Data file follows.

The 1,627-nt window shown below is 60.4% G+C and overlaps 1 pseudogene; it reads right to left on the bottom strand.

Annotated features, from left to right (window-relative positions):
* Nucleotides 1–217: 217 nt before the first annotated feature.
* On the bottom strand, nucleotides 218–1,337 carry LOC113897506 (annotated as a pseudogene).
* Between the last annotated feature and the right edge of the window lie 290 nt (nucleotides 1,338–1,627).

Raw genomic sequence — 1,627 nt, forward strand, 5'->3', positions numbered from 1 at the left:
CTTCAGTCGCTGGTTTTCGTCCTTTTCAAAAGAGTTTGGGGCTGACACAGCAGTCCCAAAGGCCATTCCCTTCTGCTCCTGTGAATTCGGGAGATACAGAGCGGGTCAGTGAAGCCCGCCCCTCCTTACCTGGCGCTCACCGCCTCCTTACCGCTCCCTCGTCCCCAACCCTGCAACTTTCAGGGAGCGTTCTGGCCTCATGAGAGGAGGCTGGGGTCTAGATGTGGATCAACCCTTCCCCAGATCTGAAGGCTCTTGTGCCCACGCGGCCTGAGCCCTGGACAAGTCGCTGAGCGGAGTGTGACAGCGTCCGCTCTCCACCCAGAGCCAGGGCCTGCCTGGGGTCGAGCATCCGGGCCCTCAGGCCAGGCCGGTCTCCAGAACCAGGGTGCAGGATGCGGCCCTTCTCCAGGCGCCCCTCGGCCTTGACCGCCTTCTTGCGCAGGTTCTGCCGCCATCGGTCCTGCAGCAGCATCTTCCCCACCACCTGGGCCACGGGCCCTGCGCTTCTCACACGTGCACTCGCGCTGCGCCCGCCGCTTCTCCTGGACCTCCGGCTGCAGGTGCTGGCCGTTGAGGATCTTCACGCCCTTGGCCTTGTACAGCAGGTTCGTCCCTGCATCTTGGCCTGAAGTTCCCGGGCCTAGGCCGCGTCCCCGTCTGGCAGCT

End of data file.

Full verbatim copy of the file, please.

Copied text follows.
The 1,627-nt window shown below is 60.4% G+C and overlaps 1 pseudogene; it reads right to left on the bottom strand.

Annotated features, from left to right (window-relative positions):
* Nucleotides 1–217: 217 nt before the first annotated feature.
* On the bottom strand, nucleotides 218–1,337 carry LOC113897506 (annotated as a pseudogene).
* Between the last annotated feature and the right edge of the window lie 290 nt (nucleotides 1,338–1,627).

Raw genomic sequence — 1,627 nt, forward strand, 5'->3', positions numbered from 1 at the left:
CTTCAGTCGCTGGTTTTCGTCCTTTTCAAAAGAGTTTGGGGCTGACACAGCAGTCCCAAAGGCCATTCCCTTCTGCTCCTGTGAATTCGGGAGATACAGAGCGGGTCAGTGAAGCCCGCCCCTCCTTACCTGGCGCTCACCGCCTCCTTACCGCTCCCTCGTCCCCAACCCTGCAACTTTCAGGGAGCGTTCTGGCCTCATGAGAGGAGGCTGGGGTCTAGATGTGGATCAACCCTTCCCCAGATCTGAAGGCTCTTGTGCCCACGCGGCCTGAGCCCTGGACAAGTCGCTGAGCGGAGTGTGACAGCGTCCGCTCTCCACCCAGAGCCAGGGCCTGCCTGGGGTCGAGCATCCGGGCCCTCAGGCCAGGCCGGTCTCCAGAACCAGGGTGCAGGATGCGGCCCTTCTCCAGGCGCCCCTCGGCCTTGACCGCCTTCTTGCGCAGGTTCTGCCGCCATCGGTCCTGCAGCAGCATCTTCCCCACCACCTGGGCCACGGGCCCTGCGCTTCTCACACGTGCACTCGCGCTGCGCCCGCCGCTTCTCCTGGACCTCCGGCTGCAGGTGCTGGCCGTTGAGGATCTTCACGCCCTTGGCCTTGTACAGCAGGTTCGTCCCTGCATCTTGGCCTGAAGTTCCCGGGCCTAGGCCGCGTCCCCGTCTGGCAGCT